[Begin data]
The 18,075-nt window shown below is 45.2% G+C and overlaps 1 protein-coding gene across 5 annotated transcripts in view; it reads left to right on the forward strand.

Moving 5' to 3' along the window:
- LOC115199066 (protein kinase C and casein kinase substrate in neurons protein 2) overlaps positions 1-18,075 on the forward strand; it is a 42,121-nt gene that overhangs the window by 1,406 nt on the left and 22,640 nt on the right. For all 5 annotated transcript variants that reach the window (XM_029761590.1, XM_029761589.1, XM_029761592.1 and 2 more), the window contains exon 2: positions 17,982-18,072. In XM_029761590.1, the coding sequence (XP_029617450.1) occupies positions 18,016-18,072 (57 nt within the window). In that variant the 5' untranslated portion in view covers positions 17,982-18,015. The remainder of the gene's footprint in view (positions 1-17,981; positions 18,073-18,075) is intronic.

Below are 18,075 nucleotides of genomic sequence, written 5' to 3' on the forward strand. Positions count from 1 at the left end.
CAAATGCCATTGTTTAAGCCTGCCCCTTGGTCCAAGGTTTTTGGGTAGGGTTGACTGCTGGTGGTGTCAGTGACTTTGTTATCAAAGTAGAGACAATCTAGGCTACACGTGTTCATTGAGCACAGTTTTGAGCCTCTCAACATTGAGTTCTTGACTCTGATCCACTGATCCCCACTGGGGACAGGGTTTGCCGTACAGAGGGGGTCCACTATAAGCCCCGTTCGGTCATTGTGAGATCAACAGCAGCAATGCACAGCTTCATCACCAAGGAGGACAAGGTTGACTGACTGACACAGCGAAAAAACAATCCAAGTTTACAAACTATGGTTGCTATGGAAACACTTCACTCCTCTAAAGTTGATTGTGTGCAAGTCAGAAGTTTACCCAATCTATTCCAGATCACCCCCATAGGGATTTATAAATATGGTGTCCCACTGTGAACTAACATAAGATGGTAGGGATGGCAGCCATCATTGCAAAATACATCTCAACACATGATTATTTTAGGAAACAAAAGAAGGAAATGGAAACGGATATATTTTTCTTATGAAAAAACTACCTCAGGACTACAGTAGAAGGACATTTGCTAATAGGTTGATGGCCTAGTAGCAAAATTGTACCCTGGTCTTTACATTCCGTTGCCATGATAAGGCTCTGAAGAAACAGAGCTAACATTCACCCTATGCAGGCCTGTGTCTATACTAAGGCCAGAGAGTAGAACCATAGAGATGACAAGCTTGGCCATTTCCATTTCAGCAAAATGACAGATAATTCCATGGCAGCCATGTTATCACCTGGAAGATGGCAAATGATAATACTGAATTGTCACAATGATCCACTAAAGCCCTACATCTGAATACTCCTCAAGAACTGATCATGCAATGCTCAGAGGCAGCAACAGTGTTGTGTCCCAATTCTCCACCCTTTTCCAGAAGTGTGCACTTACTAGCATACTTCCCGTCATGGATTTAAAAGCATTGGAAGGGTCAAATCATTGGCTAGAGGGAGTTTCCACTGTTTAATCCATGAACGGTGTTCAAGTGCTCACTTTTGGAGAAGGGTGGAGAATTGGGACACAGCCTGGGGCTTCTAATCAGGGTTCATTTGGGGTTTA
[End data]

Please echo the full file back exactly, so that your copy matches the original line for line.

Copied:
The 18,075-nt window shown below is 45.2% G+C and overlaps 1 protein-coding gene across 5 annotated transcripts in view; it reads left to right on the forward strand.

Moving 5' to 3' along the window:
- LOC115199066 (protein kinase C and casein kinase substrate in neurons protein 2) overlaps positions 1-18,075 on the forward strand; it is a 42,121-nt gene that overhangs the window by 1,406 nt on the left and 22,640 nt on the right. For all 5 annotated transcript variants that reach the window (XM_029761590.1, XM_029761589.1, XM_029761592.1 and 2 more), the window contains exon 2: positions 17,982-18,072. In XM_029761590.1, the coding sequence (XP_029617450.1) occupies positions 18,016-18,072 (57 nt within the window). In that variant the 5' untranslated portion in view covers positions 17,982-18,015. The remainder of the gene's footprint in view (positions 1-17,981; positions 18,073-18,075) is intronic.

Below are 18,075 nucleotides of genomic sequence, written 5' to 3' on the forward strand. Positions count from 1 at the left end.
CAAATGCCATTGTTTAAGCCTGCCCCTTGGTCCAAGGTTTTTGGGTAGGGTTGACTGCTGGTGGTGTCAGTGACTTTGTTATCAAAGTAGAGACAATCTAGGCTACACGTGTTCATTGAGCACAGTTTTGAGCCTCTCAACATTGAGTTCTTGACTCTGATCCACTGATCCCCACTGGGGACAGGGTTTGCCGTACAGAGGGGGTCCACTATAAGCCCCGTTCGGTCATTGTGAGATCAACAGCAGCAATGCACAGCTTCATCACCAAGGAGGACAAGGTTGACTGACTGACACAGCGAAAAAACAATCCAAGTTTACAAACTATGGTTGCTATGGAAACACTTCACTCCTCTAAAGTTGATTGTGTGCAAGTCAGAAGTTTACCCAATCTATTCCAGATCACCCCCATAGGGATTTATAAATATGGTGTCCCACTGTGAACTAACATAAGATGGTAGGGATGGCAGCCATCATTGCAAAATACATCTCAACACATGATTATTTTAGGAAACAAAAGAAGGAAATGGAAACGGATATATTTTTCTTATGAAAAAACTACCTCAGGACTACAGTAGAAGGACATTTGCTAATAGGTTGATGGCCTAGTAGCAAAATTGTACCCTGGTCTTTACATTCCGTTGCCATGATAAGGCTCTGAAGAAACAGAGCTAACATTCACCCTATGCAGGCCTGTGTCTATACTAAGGCCAGAGAGTAGAACCATAGAGATGACAAGCTTGGCCATTTCCATTTCAGCAAAATGACAGATAATTCCATGGCAGCCATGTTATCACCTGGAAGATGGCAAATGATAATACTGAATTGTCACAATGATCCACTAAAGCCCTACATCTGAATACTCCTCAAGAACTGATCATGCAATGCTCAGAGGCAGCAACAGTGTTGTGTCCCAATTCTCCACCCTTTTCCAGAAGTGTGCACTTACTAGCATACTTCCCGTCATGGATTTAAAAGCATTGGAAGGGTCAAATCATTGGCTAGAGGGAGTTTCCACTGTTTAATCCATGAACGGTGTTCAAGTGCTCACTTTTGGAGAAGGGTGGAGAATTGGGACACAGCCTGGGGCTTCTAATCAGGGTTCATTTGGGGTTTA